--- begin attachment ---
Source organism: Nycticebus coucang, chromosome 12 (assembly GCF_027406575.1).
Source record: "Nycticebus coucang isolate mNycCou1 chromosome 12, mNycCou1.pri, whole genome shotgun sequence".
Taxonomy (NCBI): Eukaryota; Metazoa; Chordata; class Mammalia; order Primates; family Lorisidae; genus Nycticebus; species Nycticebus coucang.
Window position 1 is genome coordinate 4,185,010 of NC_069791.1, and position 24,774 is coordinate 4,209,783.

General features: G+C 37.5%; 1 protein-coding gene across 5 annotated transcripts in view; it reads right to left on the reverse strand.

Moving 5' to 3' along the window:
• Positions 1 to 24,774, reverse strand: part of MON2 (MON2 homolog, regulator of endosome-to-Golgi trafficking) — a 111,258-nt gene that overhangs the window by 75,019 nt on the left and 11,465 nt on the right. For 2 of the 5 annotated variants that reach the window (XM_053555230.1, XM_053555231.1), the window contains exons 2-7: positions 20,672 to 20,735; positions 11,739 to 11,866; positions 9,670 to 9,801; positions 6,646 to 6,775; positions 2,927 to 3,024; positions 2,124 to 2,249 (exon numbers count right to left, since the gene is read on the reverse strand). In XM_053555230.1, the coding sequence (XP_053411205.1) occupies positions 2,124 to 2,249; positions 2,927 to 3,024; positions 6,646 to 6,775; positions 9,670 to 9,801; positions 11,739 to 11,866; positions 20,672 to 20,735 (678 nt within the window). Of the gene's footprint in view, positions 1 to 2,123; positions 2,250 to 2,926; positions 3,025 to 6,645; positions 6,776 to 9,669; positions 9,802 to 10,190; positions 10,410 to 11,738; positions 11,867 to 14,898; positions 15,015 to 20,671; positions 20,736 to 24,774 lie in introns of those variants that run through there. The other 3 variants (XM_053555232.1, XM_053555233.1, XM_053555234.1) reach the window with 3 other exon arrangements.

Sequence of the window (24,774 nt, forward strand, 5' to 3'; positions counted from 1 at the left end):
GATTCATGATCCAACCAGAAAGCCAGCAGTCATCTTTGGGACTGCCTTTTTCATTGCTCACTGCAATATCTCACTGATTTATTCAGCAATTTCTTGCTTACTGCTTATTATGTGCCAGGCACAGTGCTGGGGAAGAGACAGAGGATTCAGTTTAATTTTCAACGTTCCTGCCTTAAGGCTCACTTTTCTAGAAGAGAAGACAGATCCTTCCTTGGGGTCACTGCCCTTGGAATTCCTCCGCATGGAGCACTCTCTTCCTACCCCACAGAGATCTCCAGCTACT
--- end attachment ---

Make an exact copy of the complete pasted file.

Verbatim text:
Source organism: Nycticebus coucang, chromosome 12 (assembly GCF_027406575.1).
Source record: "Nycticebus coucang isolate mNycCou1 chromosome 12, mNycCou1.pri, whole genome shotgun sequence".
Taxonomy (NCBI): Eukaryota; Metazoa; Chordata; class Mammalia; order Primates; family Lorisidae; genus Nycticebus; species Nycticebus coucang.
Window position 1 is genome coordinate 4,185,010 of NC_069791.1, and position 24,774 is coordinate 4,209,783.

General features: G+C 37.5%; 1 protein-coding gene across 5 annotated transcripts in view; it reads right to left on the reverse strand.

Moving 5' to 3' along the window:
• Positions 1 to 24,774, reverse strand: part of MON2 (MON2 homolog, regulator of endosome-to-Golgi trafficking) — a 111,258-nt gene that overhangs the window by 75,019 nt on the left and 11,465 nt on the right. For 2 of the 5 annotated variants that reach the window (XM_053555230.1, XM_053555231.1), the window contains exons 2-7: positions 20,672 to 20,735; positions 11,739 to 11,866; positions 9,670 to 9,801; positions 6,646 to 6,775; positions 2,927 to 3,024; positions 2,124 to 2,249 (exon numbers count right to left, since the gene is read on the reverse strand). In XM_053555230.1, the coding sequence (XP_053411205.1) occupies positions 2,124 to 2,249; positions 2,927 to 3,024; positions 6,646 to 6,775; positions 9,670 to 9,801; positions 11,739 to 11,866; positions 20,672 to 20,735 (678 nt within the window). Of the gene's footprint in view, positions 1 to 2,123; positions 2,250 to 2,926; positions 3,025 to 6,645; positions 6,776 to 9,669; positions 9,802 to 10,190; positions 10,410 to 11,738; positions 11,867 to 14,898; positions 15,015 to 20,671; positions 20,736 to 24,774 lie in introns of those variants that run through there. The other 3 variants (XM_053555232.1, XM_053555233.1, XM_053555234.1) reach the window with 3 other exon arrangements.

Sequence of the window (24,774 nt, forward strand, 5' to 3'; positions counted from 1 at the left end):
GATTCATGATCCAACCAGAAAGCCAGCAGTCATCTTTGGGACTGCCTTTTTCATTGCTCACTGCAATATCTCACTGATTTATTCAGCAATTTCTTGCTTACTGCTTATTATGTGCCAGGCACAGTGCTGGGGAAGAGACAGAGGATTCAGTTTAATTTTCAACGTTCCTGCCTTAAGGCTCACTTTTCTAGAAGAGAAGACAGATCCTTCCTTGGGGTCACTGCCCTTGGAATTCCTCCGCATGGAGCACTCTCTTCCTACCCCACAGAGATCTCCAGCTACT